Percy Mayfield? Most recognize his songs before his name – he wrote such masterpieces as “Please Send Me Someone To Love” and a little ditty called “Hit The Road Jack” that a certain Mr. Charles rode to the top of the charts …
Often called “The Poet Laureate of The Blues,” Mayfield’s work is permeated with loneliness and dignified despair. Yet for a time he seemed to have it all – a knack for songwriting, combined with movie-star looks, pointed to a promising career indeed. But a horrific accident left his face permanently disfigured, and Mayfield retreated into world of private pain, rarely performing in public (by most accounts only when he needed the money).
Thankfully Mayfield continued to compose, and though most of his output reflected the darkness in which he dwelt, sheer craft and Mayfield’s evocative imagery established an altogether new standard for blues songwriting that’s rarely been touched since.
Amos Garrett, a pretty laconic guy himself (he prefers life on his ranch to the hustle and grind of touring), proves an ideal interpreter of Mayfield’s songs. With an easy-going baritone and a relaxed sense of swing, Garrett tackles eleven of Mayfield’s finest songs to absolutely irresistible effect.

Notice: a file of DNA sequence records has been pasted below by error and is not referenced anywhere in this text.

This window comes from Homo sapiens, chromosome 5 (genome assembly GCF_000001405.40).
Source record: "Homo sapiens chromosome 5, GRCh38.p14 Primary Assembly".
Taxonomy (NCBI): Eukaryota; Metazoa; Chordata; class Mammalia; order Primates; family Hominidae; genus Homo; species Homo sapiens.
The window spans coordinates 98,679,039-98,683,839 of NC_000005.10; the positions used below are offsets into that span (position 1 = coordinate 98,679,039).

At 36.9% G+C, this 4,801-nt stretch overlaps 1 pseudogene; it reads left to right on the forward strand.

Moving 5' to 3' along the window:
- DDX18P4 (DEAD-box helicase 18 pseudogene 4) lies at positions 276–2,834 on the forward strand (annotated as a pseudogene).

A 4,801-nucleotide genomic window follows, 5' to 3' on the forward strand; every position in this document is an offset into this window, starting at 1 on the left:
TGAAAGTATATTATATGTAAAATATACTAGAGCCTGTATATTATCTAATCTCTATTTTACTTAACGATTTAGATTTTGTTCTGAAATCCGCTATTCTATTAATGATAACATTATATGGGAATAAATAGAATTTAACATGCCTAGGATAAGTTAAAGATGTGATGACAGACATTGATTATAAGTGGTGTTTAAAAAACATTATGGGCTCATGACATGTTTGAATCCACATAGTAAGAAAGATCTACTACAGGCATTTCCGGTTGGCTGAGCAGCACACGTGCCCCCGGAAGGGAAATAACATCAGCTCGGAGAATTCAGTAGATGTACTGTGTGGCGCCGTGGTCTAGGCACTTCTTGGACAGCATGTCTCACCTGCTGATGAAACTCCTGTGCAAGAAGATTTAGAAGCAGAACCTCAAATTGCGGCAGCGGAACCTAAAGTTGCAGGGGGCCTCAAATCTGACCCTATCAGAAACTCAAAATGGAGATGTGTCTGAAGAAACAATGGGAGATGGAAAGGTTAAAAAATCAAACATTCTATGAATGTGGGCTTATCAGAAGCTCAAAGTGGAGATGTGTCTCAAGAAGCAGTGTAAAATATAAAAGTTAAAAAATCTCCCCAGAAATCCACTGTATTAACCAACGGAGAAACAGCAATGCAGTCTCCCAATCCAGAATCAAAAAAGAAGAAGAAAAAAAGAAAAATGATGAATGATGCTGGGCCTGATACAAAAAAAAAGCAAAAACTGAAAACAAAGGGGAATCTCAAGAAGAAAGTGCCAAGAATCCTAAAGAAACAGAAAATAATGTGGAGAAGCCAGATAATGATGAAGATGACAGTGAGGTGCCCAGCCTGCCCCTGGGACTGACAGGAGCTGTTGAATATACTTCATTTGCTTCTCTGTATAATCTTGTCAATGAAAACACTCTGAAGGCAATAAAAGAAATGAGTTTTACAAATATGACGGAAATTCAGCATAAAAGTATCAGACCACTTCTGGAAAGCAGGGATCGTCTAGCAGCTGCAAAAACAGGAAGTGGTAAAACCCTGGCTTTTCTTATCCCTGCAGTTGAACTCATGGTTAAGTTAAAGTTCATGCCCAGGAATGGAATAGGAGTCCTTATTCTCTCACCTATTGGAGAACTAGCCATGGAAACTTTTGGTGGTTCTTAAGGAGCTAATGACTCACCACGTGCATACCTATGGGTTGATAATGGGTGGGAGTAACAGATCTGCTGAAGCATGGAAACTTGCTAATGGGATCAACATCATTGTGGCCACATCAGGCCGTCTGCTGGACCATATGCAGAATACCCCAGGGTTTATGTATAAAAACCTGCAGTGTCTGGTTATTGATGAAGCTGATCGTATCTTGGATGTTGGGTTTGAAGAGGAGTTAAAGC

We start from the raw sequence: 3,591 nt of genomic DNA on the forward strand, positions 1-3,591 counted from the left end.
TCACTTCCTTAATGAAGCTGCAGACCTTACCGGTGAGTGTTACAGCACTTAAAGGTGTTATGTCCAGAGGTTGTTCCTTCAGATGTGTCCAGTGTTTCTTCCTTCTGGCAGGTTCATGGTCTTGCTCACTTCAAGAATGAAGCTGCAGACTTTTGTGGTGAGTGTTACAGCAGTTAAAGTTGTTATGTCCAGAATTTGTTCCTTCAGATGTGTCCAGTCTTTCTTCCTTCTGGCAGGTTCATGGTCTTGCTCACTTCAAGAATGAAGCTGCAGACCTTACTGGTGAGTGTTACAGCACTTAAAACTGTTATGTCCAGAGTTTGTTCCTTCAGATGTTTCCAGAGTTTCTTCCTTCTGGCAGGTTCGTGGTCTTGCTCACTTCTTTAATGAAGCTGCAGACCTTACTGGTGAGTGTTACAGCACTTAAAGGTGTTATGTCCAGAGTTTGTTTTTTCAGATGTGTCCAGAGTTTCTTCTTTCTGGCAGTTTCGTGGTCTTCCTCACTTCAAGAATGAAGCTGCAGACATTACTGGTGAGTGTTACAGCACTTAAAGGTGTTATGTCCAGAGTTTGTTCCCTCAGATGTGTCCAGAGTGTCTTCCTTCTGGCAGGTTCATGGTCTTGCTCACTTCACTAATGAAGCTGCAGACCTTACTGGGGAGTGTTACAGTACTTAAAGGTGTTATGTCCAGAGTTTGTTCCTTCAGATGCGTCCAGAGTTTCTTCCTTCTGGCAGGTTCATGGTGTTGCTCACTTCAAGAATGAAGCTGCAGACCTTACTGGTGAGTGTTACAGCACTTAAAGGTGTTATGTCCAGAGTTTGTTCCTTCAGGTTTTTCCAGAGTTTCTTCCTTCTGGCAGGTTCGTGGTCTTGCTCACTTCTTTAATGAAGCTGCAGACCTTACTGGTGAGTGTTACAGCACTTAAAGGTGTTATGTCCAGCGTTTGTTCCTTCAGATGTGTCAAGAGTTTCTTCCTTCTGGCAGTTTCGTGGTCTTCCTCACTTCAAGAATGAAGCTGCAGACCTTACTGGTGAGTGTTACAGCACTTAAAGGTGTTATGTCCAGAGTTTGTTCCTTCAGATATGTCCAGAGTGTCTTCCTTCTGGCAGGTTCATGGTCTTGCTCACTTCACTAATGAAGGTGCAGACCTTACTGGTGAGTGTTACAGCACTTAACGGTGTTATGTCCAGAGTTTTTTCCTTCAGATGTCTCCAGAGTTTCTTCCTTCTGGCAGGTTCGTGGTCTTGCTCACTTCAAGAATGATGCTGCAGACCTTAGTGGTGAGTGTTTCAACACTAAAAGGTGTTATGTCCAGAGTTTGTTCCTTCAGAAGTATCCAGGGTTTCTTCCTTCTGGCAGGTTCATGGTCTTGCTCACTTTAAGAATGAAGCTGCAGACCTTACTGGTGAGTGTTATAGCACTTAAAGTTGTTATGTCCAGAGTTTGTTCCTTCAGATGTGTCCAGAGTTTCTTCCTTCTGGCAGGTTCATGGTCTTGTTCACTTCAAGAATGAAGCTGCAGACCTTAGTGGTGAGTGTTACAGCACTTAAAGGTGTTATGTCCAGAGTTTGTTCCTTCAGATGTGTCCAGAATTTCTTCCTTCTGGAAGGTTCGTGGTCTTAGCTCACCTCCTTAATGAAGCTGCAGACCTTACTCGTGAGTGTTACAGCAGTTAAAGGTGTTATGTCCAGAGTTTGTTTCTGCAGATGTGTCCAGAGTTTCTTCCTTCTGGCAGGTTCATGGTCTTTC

With stellar support from the cream of Canada’s crop (Bucky Berger on drums, Victor Bateman on bass, with Ken Whitely contributing piano), guitarist Garrett takes a relaxed approach that fits the material like a glove. Somehow his deep baritone seems to both plumb the dark depths of Mayfield’s lyrics while offering warmth and comfort – an extraordinarily effective approach that makes the most of the material.
While Mayfield’s two best-known compositions are absent, Garrett mines his songbook for tunes with equal impact – “My Jug And I,” “River’s Invitation,” “Lost Mind,” and a handful of lesser-known gems. There’s a jazzy sensibility to many – horns adorn most, and Ron Casat provides subtle yet superb support on Hammond – and Garrett’s astonishingly fleet solos tend to smolder rather than burn. In short it’s not the type of disc likely to generate a spontaneous dance party, but as a satisfying listen with seemingly endless depth it’s as good as it gets.